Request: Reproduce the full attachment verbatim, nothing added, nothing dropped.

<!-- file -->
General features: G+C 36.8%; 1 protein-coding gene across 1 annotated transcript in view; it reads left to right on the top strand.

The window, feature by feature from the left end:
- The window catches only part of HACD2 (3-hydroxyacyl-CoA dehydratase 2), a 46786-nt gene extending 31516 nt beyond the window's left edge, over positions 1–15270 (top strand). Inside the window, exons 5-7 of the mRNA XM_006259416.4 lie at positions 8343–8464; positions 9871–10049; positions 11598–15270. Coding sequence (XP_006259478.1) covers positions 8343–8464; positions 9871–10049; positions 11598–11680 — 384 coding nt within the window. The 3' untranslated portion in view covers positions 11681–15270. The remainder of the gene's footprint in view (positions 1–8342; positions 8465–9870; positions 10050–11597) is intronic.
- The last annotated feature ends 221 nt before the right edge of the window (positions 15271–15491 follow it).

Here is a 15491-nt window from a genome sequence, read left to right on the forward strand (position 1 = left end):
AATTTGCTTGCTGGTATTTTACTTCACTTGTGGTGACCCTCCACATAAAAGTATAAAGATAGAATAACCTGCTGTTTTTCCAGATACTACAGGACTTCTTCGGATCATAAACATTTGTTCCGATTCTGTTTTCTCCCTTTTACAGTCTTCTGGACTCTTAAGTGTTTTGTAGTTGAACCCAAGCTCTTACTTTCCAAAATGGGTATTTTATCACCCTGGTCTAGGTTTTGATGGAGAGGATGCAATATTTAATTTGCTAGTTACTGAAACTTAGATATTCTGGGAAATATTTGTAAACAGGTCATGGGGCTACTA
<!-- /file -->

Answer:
General features: G+C 36.8%; 1 protein-coding gene across 1 annotated transcript in view; it reads left to right on the top strand.

The window, feature by feature from the left end:
- The window catches only part of HACD2 (3-hydroxyacyl-CoA dehydratase 2), a 46786-nt gene extending 31516 nt beyond the window's left edge, over positions 1–15270 (top strand). Inside the window, exons 5-7 of the mRNA XM_006259416.4 lie at positions 8343–8464; positions 9871–10049; positions 11598–15270. Coding sequence (XP_006259478.1) covers positions 8343–8464; positions 9871–10049; positions 11598–11680 — 384 coding nt within the window. The 3' untranslated portion in view covers positions 11681–15270. The remainder of the gene's footprint in view (positions 1–8342; positions 8465–9870; positions 10050–11597) is intronic.
- The last annotated feature ends 221 nt before the right edge of the window (positions 15271–15491 follow it).

Here is a 15491-nt window from a genome sequence, read left to right on the forward strand (position 1 = left end):
AATTTGCTTGCTGGTATTTTACTTCACTTGTGGTGACCCTCCACATAAAAGTATAAAGATAGAATAACCTGCTGTTTTTCCAGATACTACAGGACTTCTTCGGATCATAAACATTTGTTCCGATTCTGTTTTCTCCCTTTTACAGTCTTCTGGACTCTTAAGTGTTTTGTAGTTGAACCCAAGCTCTTACTTTCCAAAATGGGTATTTTATCACCCTGGTCTAGGTTTTGATGGAGAGGATGCAATATTTAATTTGCTAGTTACTGAAACTTAGATATTCTGGGAAATATTTGTAAACAGGTCATGGGGCTACTA